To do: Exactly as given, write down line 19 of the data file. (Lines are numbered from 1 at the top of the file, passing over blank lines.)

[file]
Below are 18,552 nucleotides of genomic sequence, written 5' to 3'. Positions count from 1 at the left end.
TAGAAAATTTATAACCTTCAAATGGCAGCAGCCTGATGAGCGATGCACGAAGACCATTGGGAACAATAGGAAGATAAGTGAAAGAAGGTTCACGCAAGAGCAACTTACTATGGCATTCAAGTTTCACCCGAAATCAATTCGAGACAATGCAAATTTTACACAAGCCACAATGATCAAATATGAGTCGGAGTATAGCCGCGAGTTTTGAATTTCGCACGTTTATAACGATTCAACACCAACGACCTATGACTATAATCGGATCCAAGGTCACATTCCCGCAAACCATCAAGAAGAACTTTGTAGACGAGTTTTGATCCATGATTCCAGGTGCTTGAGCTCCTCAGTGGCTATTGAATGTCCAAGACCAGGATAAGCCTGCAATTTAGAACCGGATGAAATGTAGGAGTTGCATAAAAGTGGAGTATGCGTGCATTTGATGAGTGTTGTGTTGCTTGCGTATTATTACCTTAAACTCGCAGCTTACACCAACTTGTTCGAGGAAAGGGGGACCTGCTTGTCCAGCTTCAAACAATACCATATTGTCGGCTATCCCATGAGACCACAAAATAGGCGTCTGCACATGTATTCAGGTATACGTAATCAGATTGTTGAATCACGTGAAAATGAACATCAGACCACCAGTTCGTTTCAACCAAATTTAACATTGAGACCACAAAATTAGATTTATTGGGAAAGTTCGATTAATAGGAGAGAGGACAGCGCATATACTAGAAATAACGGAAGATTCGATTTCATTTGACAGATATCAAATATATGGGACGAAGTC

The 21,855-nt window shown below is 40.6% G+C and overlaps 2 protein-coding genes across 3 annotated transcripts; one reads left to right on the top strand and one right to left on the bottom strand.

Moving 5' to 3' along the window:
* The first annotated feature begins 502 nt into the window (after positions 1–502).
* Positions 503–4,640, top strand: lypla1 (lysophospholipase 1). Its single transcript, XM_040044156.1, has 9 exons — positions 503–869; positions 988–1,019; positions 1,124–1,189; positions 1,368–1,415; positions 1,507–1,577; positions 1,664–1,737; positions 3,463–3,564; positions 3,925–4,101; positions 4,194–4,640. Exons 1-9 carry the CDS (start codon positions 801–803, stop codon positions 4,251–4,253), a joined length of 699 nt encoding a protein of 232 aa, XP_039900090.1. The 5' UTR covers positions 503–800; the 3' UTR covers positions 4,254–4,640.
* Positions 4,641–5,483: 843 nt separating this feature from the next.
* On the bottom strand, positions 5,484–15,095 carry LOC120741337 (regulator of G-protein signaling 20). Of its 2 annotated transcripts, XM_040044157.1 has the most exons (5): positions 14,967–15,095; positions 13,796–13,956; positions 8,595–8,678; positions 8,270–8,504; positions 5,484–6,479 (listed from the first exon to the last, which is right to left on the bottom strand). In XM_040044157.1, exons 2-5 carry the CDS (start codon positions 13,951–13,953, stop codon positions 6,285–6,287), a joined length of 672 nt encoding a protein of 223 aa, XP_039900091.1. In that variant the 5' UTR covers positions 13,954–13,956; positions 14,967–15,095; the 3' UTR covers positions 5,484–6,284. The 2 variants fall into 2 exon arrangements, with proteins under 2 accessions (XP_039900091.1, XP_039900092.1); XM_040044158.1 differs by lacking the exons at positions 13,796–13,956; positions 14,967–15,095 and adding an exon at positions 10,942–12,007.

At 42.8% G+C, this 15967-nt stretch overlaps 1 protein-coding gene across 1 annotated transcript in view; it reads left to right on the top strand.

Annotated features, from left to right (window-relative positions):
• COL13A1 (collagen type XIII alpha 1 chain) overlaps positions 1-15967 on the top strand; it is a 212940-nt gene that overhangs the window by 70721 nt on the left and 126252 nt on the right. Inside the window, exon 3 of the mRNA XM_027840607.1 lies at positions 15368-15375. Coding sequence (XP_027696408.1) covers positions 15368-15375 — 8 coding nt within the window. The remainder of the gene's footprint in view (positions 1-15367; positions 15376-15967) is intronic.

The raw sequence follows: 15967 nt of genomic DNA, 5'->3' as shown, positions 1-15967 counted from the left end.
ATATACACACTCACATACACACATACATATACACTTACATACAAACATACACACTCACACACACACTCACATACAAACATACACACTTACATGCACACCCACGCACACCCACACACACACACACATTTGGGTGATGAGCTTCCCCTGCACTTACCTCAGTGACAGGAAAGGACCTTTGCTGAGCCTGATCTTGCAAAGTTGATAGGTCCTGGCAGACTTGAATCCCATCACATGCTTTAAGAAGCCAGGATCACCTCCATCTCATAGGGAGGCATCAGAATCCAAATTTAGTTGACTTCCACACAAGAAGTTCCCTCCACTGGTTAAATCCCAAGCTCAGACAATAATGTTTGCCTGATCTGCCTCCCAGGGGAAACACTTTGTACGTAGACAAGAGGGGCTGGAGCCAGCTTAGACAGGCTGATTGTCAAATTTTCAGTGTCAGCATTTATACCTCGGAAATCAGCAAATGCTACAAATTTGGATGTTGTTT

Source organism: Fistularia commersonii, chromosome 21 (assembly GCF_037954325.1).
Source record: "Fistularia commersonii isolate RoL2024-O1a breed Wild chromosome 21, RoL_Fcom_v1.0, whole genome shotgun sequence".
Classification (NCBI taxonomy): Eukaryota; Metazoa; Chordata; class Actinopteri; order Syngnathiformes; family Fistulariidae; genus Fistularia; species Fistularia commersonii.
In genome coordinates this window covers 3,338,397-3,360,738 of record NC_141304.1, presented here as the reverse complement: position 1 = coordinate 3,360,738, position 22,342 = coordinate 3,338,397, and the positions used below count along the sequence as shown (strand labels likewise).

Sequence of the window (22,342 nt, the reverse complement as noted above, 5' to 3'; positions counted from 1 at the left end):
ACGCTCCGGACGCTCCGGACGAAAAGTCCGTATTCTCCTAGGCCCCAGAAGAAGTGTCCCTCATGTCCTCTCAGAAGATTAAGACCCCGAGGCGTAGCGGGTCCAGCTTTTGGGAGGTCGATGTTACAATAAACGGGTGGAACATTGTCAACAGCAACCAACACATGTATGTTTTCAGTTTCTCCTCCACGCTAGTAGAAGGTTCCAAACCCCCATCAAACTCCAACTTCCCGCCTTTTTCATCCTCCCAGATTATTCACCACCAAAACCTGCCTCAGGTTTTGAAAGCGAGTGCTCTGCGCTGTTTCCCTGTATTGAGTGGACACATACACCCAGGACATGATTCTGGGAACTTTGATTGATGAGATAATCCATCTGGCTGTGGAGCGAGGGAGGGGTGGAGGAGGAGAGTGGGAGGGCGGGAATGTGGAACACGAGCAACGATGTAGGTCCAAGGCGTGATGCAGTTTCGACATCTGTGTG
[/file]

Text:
ACGCTCCGGACGCTCCGGACGAAAAGTCCGTATTCTCCTAGGCCCCAGAAGAAGTGTCCCTCATGTCCTCTCAGAAGATTAAGACCCCGAGGCGTAGCGGGTCCAGCTTTTGGGAGGTCGATGTTACAATAAACGGGTGGAACATTGTCAACAGCAACCAACACATGTATGTTTTCAGTTTCTCCTCCACGCTAGTAGAAGGTTCCAAACCCCCATCAAACTCCAACTTCCCGCCTTTTTCATCCTCCCAGATTATTCACCACCAAAACCTGCCTCAGGTTTTGAAAGCGAGTGCTCTGCGCTGTTTCCCTGTATTGAGTGGACACATACACCCAGGACATGATTCTGGGAACTTTGATTGATGAGATAATCCATCTGGCTGTGGAGCGAGGGAGGGGTGGAGGAGGAGAGTGGGAGGGCGGGAATGTGGAACACGAGCAACGATGTAGGTCCAAGGCGTGATGCAGTTTCGACATCTGTGTG